The powerful Columbia and Snake Rivers flow through a beautiful land and offer access to fantastic wineries, places to kayak and hike, and extraordinary scenery—you’ll experience it all. Exploring by ship is a study in contrasts; it’s at once relaxing and mentally stimulating. It reveals great natural beauty, and yet it features modern marvels of human engineering such as an imposing system of locks and dams and several large-span bridges. We’ll visit the Western Antique Aeroplane & Automobile Museum, enjoy a farm-to-table orchard lunch in the golden Hood River Valley, see important landmarks of the Lewis and Clark expedition including Cape Disappointment, and board kayaks, Zodiacs, and local jet boats for unique perspectives on wonders such as the Palouse River and Hells Canyon. Our culinary program follows the flow of the seasons and focuses on locality and sustainability, allowing you to taste the region’s bounty, and complimentary wine and beer tastings will introduce you to local vintners and brewers for which the region is renowned. Throughout our journey, our superb expedition team will put everything in context and weave an ongoing narrative of each day’s events. You’ll also travel with a Lindblad certified photo instructor at your side and at your service—ensuring you’ll go home with fantastic photos.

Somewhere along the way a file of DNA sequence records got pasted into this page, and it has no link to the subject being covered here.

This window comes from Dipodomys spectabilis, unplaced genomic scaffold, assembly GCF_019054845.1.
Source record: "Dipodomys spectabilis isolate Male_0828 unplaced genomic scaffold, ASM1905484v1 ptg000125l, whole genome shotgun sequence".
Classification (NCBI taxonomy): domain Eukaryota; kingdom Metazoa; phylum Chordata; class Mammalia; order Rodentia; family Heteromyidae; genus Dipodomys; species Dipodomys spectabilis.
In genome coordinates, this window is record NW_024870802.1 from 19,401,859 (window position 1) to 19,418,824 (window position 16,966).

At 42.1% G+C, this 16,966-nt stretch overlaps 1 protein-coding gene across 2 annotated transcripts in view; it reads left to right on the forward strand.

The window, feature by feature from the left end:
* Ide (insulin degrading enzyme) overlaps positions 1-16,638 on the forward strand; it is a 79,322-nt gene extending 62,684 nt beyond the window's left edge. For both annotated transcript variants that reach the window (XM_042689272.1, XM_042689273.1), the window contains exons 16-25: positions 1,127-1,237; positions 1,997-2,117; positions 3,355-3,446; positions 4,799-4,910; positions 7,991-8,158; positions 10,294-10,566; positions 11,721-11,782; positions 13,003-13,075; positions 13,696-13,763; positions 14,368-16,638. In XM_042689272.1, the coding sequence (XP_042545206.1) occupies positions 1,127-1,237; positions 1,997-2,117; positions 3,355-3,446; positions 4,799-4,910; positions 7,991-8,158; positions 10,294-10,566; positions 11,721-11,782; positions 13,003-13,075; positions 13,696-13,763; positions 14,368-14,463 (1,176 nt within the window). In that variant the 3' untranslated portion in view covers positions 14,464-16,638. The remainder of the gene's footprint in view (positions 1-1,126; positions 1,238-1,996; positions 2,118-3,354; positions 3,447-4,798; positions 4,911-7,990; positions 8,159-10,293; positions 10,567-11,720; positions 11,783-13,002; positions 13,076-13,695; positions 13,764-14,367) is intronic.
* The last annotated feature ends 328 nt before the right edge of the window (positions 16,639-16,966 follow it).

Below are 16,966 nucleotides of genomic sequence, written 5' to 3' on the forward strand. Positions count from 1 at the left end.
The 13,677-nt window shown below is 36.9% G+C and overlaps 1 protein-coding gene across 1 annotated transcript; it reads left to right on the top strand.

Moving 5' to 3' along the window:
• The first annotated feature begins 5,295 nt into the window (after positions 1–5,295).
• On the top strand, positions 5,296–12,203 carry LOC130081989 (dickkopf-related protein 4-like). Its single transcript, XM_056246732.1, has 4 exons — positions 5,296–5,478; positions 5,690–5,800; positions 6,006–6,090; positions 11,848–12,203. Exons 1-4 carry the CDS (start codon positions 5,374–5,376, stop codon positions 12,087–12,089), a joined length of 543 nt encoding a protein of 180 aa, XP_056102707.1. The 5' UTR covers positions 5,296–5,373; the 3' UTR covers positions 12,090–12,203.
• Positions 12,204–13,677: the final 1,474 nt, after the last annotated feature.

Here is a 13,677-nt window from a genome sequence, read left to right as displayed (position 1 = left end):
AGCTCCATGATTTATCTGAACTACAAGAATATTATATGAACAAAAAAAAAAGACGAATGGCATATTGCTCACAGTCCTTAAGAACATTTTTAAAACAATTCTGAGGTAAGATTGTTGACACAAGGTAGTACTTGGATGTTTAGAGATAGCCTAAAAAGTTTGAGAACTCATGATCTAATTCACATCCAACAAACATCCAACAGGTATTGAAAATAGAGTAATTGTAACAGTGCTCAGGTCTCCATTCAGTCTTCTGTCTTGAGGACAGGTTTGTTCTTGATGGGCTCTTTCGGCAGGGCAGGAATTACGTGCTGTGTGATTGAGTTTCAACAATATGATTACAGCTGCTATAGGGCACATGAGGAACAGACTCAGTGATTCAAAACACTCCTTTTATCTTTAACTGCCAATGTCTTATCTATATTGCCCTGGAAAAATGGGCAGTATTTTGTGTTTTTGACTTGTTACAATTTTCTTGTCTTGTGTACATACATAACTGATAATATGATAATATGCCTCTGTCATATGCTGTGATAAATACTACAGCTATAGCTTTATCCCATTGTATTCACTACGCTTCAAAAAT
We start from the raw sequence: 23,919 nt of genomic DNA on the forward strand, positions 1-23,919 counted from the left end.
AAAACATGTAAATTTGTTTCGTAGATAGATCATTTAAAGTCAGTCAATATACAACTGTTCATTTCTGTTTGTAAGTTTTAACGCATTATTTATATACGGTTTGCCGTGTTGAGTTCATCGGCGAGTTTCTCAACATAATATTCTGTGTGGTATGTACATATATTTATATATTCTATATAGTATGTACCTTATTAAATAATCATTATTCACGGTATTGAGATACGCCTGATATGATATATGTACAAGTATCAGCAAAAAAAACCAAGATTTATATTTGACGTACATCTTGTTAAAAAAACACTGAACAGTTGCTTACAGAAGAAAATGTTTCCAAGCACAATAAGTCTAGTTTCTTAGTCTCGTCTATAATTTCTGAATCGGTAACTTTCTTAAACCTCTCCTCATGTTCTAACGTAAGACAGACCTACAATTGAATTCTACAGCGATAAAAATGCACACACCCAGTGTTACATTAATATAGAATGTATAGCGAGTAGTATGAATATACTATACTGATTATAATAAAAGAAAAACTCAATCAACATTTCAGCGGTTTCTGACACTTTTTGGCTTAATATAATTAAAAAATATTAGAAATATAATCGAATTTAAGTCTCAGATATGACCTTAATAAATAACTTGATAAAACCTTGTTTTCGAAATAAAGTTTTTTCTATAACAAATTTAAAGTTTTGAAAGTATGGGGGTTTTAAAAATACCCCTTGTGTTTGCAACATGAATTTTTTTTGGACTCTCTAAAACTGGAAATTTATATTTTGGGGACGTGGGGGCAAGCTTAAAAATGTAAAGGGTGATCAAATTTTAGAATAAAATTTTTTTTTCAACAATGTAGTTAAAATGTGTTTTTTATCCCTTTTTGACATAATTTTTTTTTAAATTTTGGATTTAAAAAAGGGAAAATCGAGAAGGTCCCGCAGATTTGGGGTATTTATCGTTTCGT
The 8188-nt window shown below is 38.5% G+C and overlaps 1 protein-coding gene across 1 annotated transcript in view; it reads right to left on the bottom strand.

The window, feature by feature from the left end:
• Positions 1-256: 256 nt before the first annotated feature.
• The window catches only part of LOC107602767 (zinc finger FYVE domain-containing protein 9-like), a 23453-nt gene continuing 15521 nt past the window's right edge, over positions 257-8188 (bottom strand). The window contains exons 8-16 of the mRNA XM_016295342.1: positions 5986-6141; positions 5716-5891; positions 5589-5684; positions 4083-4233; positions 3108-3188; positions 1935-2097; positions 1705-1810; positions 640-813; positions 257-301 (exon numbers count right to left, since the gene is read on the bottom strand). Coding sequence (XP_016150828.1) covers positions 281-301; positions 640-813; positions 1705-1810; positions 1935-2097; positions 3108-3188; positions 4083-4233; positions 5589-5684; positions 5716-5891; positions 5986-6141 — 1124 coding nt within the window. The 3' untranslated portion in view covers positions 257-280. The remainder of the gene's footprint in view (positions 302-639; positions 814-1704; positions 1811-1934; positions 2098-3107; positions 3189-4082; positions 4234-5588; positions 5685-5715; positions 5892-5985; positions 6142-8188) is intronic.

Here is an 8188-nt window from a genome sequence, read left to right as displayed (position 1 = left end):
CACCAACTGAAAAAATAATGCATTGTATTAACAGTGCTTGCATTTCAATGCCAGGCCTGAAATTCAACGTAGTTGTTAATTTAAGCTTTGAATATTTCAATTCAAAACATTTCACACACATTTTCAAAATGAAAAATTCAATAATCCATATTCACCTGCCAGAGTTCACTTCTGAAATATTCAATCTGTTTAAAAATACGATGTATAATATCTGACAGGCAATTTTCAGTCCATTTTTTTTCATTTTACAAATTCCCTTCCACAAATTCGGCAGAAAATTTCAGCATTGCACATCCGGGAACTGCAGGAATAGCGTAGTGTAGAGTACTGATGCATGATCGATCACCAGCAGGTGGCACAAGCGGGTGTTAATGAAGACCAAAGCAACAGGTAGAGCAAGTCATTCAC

Day 1. Portland, Oregon / Embark Sea Lion
Day 2. Astoria
Day 3 - 4. Columbia River Gorge / Hood River
Day 5. Cruising
Day 6. Exploring Palouse River
Day 7. Clarkston, Washington
Day 8. Clarkston / Disembark
- Sail in the wake of Lewis & Clark and their legendary Corps of Discovery expedition.
- Spend a day cruising through the spectacular Columbia River Gorge, taking in the views from the bow and perfecting your landscape photography skills.
- Taste the bounty of the region through their harvests and fresh, local, and delectable cuisine.
- Experience the region up-close on water-level Zodiac and kayak forays at Palouse Falls, or by hiking monumental Beacon Rock.
- Transit a series of eight locks that lift the ship 700 feet, 10 times the elevation of the Panama Canal.